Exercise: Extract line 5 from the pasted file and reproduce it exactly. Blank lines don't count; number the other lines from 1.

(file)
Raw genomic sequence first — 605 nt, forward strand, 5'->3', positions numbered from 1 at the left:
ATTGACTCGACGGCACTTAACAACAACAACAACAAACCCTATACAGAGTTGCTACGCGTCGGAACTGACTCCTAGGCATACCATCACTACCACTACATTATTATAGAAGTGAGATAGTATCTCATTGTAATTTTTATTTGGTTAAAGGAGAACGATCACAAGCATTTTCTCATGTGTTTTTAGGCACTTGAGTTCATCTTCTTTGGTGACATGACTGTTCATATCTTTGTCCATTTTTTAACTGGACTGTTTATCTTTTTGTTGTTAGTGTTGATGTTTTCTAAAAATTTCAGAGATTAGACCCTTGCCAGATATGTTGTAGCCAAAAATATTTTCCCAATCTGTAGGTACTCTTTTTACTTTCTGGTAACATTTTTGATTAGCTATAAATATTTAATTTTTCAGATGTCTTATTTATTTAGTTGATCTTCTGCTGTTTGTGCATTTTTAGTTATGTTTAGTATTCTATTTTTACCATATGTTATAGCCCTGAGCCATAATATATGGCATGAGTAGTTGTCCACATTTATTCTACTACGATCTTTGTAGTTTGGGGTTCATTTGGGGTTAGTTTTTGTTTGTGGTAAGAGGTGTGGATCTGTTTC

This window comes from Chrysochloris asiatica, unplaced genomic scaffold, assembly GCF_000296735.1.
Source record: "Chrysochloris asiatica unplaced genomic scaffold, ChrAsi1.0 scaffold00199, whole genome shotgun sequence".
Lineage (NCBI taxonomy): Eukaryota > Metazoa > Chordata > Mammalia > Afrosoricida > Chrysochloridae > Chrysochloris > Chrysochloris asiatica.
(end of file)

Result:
Lineage (NCBI taxonomy): Eukaryota > Metazoa > Chordata > Mammalia > Afrosoricida > Chrysochloridae > Chrysochloris > Chrysochloris asiatica.